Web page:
The “A Bit More” button doesn’t reinvent the appliance’s form. It finds its soul instead.
The embattled CEO says he’s not sure how long he’ll be on leave.
More than a decade before the smartphone was unveiled, the tech giant made a mock-up design for a videophone-PDA that could exchange data.
The company’s “Project Sunroof” now shows you which of your friends have already put solar panels on their roof.
Unfiltered feeds, like the one that carried James Comey’s testimony, can provide a rare moment of transparency in a noisy and divided political climate.
A fake social network might be the only thing your smartphone needs.
Google reveals the truth about people’s romantic insecurities.
The White House wants to reinstate the sale of horses for slaughter, but eating horse meat has always been politically treacherous. An Object Lesson.
Humans made a huge cognitive leap when they first sketched figures onto rocks—now, computers are learning to do the same.
Many color printers embed grids of dots that allow law enforcement to track every document they output.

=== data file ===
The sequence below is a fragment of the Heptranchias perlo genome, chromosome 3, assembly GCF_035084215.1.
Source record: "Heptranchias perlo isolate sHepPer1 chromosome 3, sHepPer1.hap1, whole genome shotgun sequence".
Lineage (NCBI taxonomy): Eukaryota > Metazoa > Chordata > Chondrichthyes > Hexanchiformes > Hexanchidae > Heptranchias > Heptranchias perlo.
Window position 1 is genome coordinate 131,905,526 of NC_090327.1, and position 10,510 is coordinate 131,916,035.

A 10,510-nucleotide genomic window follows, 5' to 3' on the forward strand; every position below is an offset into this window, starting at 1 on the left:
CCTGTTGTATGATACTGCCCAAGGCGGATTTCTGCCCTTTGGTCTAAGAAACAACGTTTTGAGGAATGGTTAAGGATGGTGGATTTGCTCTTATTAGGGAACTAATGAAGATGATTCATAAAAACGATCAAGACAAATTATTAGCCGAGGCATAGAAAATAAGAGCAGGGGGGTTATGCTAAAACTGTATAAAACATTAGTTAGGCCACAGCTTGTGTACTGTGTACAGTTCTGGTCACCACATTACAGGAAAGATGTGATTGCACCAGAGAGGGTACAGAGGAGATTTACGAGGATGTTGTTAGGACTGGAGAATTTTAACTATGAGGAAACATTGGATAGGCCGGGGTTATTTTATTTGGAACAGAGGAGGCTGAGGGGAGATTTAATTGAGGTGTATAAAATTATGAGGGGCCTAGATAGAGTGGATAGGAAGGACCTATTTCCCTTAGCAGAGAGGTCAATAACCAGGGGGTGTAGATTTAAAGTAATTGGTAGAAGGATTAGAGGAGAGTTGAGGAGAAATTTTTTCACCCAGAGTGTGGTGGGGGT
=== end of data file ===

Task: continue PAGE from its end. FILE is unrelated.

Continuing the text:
Data brokers collect and sell people’s personal information. How accurate is what they find?
Siri is set to play a much larger role in the company’s products.
The Tesla and SpaceX CEO said Thursday he would leave the president’s advisory boards over the Paris agreement withdrawal.
The former presidential nominee made her case that a Russian-backed “conspiracy” to “weaponize” social media took down her campaign.
Disney’s engineers used special software to make a magical, authentic body of water.
Scammers are making big money off people who want in on the latest digital gold rush but don’t understand how the technology works.
Extreme libertarians built blockchain to decentralize government and corporate power. It could consolidate their control instead.
Thanks to starting blocks, races were no longer won by who could dig the best foothold. An Object Lesson.
“If technology can mold us, and technologists are the ones who shape that technology, we should demand some level of ethics training for technologists.”
Officials in the United States should make ballots verifiable—or go back to paper.
Pundits complain that people are satisfied with the echo chambers they’re in, but that’s not quite right.